Table of Contents
Home Directory Storage
/n/home* directories are your primary storage location
|Size limit||100 GB (Hard Limit)|
|Availability||All cluster nodes.
Can be mounted on desktops and laptops.
|Backup||Daily. Kept for 2 weeks.|
Not appropriate for I/O intensive or large numbers of jobs. Not expandable.
Every user of the Odyssey cluster receives a 100 GB home directory. This is the main location used for everyday data storage for analysis and data processing. Your initial working directory upon login is your home. The directories are of the form
XXXX is your login.
Your home volume has good performance for most tasks. However, I/O intensive or large numbers of jobs should not be processed in home directories. Widespread computation against home directories would result in poor performance for all users. For these types of tasks one of the "scratch" filesystems is better suited.
The home directory is exported from the disk arrays using CIFS/SMB file protocols, and so can be mounted as a 'shared' volume on your desktop or laptop. Please see this help document for step-by-step instructions.
Home directories are backed up into a directory called
.snapshot in your home. This directory will not appear in directory listings. You can
ls this directory specifically to make it visible. Contained herein are copies of your home directory in date specific subdirectories. Hourly, daily, weekly snapshots can be found. To restore older files, simply copy them from the correct .snapshot subdirectory.
The 100 GB quota is enforced with a combination of a soft quota and warning and a hard quota at 41 GB. Going over quota often manifests in funny ways. Hitting quota during processing of large data sets can result in file write/read failures or segmentation faults.
When attempting to login to a home directory that is over quota, you will often get an error in the .Xauthority file:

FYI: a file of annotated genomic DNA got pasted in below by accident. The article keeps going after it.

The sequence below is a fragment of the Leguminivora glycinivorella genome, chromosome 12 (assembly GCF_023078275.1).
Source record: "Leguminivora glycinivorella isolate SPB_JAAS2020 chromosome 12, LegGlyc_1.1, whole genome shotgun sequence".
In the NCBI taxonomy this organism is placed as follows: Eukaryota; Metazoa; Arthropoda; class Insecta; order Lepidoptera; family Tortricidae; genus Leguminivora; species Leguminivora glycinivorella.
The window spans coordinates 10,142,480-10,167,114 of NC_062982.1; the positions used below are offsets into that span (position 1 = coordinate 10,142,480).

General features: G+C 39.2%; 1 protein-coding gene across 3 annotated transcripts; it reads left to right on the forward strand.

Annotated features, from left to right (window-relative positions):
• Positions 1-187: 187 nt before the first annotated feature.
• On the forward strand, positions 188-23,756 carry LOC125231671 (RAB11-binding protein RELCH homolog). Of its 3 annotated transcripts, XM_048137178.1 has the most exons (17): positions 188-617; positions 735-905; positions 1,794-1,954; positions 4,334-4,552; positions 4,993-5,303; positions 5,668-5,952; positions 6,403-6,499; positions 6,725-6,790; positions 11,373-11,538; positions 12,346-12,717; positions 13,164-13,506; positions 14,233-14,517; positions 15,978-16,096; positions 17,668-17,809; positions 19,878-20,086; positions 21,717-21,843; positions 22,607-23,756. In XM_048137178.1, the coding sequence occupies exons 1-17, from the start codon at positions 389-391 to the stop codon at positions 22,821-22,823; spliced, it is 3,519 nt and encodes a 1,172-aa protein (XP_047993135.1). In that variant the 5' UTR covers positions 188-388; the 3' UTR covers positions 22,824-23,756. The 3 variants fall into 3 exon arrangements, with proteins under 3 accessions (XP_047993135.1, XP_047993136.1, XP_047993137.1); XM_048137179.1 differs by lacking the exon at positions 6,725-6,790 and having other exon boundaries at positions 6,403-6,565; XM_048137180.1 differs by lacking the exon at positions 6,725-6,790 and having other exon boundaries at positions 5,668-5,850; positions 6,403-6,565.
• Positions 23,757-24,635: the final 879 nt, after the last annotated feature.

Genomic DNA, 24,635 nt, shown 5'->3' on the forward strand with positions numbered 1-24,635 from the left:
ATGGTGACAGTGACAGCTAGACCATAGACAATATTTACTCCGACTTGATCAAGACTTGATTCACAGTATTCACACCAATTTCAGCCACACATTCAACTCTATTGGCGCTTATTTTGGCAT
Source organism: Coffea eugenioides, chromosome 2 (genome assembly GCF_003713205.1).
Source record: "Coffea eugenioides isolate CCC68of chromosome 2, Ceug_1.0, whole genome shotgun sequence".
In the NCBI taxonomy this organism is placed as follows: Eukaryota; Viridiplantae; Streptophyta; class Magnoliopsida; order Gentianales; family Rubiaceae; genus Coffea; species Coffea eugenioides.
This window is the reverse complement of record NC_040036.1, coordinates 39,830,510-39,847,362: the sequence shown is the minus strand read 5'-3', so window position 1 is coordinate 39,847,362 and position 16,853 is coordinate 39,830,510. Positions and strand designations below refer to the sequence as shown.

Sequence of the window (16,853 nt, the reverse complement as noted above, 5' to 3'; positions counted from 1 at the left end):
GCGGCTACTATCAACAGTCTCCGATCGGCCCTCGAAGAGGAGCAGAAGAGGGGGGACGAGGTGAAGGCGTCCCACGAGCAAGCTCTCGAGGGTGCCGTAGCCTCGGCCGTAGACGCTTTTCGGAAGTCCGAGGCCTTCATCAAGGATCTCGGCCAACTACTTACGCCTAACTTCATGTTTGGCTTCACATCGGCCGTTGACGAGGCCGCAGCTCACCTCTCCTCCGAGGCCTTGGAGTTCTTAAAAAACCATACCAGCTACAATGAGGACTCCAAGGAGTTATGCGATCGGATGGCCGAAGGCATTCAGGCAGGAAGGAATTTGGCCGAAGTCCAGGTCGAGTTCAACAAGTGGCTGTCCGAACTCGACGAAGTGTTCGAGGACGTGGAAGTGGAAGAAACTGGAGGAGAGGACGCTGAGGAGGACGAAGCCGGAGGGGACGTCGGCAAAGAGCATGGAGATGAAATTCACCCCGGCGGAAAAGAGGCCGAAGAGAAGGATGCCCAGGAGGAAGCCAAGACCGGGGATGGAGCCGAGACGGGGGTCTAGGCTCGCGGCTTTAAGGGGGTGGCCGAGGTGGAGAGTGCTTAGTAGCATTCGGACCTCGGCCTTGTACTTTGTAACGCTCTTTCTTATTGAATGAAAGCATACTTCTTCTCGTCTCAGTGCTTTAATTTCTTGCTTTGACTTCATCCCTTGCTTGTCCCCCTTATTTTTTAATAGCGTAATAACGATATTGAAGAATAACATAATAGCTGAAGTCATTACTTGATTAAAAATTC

At this point, you will need to remove unneeded files. You may be able to use some
/scratch space to assist with archiving (tar / zip) rarely used files.
|Size limit||None (costs involved after 4TB)|
|Availability||Varies among cluster nodes.
Most can be mounted on desktops and laptops.
|Backup||Varies, but typically up to 2 weeks. Labs are explicitly notified if disk shares are not routinely backed up.|
Not appropriate for I/O intensive or large numbers of jobs
|Cost||4 TB at $0 cost, expansion on a TB basis available for purchase|
Each laboratory using the Odyssey cluster is granted an initial storage allocation of 4 TB. These conventional disk arrays are mounted via NFS and can be used for a variety of purposes. Laboratories may purchase additional storage and backup space as needed. Contact rchelp to get details.
Your lab volume has good performance for most tasks. However, I/O intensive or large numbers of jobs should not be processed in these directories. Widespread computation against these directories would result in poor performance for all users. For these types of tasks one of the "scratch" filesystems is better suited.
Most lab directories are exported from the disk arrays using CIFS/SMB file protocols, and so can be mounted as a 'shared' volume on your desktop or laptop. Please see this help document for step-by-step instructions. For groups handling HRCI, this option may not be available.
Each node contains a disk partition
/scratch, and is useful for large temp files created while an application is running.
|Size limit||270 Gb total available / node|
Cannot be mounted on desktops/laptops.
|Backup||Not backed up|
|Retention policy||Not retained|
|Performance||High: Suited for limited I/O intensive jobs|
/scratch volumes are a directly connected (and therefore, fast), temporary storage location that is local to the compute nodes. Many high performance computing applications use temporary files that go to /tmp by default. However, /tmp is on the system disk, a relatively small volume on Odyssey. Network-attached storage, like home directories, is slow compared to disks directly connected to the compute node. If you can direct your application to use /scratch for temp files, you can gain significant performance improvements and ensure that large files can be supported.
Though there are
/scratch directories available to each compute node, they are not the same volume. The storage is specific to the host and is not shared. Files written to /scratch from holy2a18206, for example, are only visible on that host.